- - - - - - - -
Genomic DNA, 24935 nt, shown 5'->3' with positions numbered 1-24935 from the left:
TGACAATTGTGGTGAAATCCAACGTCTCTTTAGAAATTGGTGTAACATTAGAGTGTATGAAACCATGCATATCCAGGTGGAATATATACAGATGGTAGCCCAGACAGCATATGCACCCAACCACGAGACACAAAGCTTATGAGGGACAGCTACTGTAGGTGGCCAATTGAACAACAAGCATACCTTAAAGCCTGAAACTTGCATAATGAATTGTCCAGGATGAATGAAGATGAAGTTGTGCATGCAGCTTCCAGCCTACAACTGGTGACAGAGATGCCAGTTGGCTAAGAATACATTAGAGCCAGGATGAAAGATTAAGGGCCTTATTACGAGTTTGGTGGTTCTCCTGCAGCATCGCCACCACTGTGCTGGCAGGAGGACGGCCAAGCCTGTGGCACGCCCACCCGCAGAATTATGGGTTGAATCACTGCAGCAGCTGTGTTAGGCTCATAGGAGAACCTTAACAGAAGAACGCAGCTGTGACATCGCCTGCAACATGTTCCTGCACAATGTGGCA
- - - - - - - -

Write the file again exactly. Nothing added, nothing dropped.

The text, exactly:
Genomic DNA, 24935 nt, shown 5'->3' with positions numbered 1-24935 from the left:
TGACAATTGTGGTGAAATCCAACGTCTCTTTAGAAATTGGTGTAACATTAGAGTGTATGAAACCATGCATATCCAGGTGGAATATATACAGATGGTAGCCCAGACAGCATATGCACCCAACCACGAGACACAAAGCTTATGAGGGACAGCTACTGTAGGTGGCCAATTGAACAACAAGCATACCTTAAAGCCTGAAACTTGCATAATGAATTGTCCAGGATGAATGAAGATGAAGTTGTGCATGCAGCTTCCAGCCTACAACTGGTGACAGAGATGCCAGTTGGCTAAGAATACATTAGAGCCAGGATGAAAGATTAAGGGCCTTATTACGAGTTTGGTGGTTCTCCTGCAGCATCGCCACCACTGTGCTGGCAGGAGGACGGCCAAGCCTGTGGCACGCCCACCCGCAGAATTATGGGTTGAATCACTGCAGCAGCTGTGTTAGGCTCATAGGAGAACCTTAACAGAAGAACGCAGCTGTGACATCGCCTGCAACATGTTCCTGCACAATGTGGCA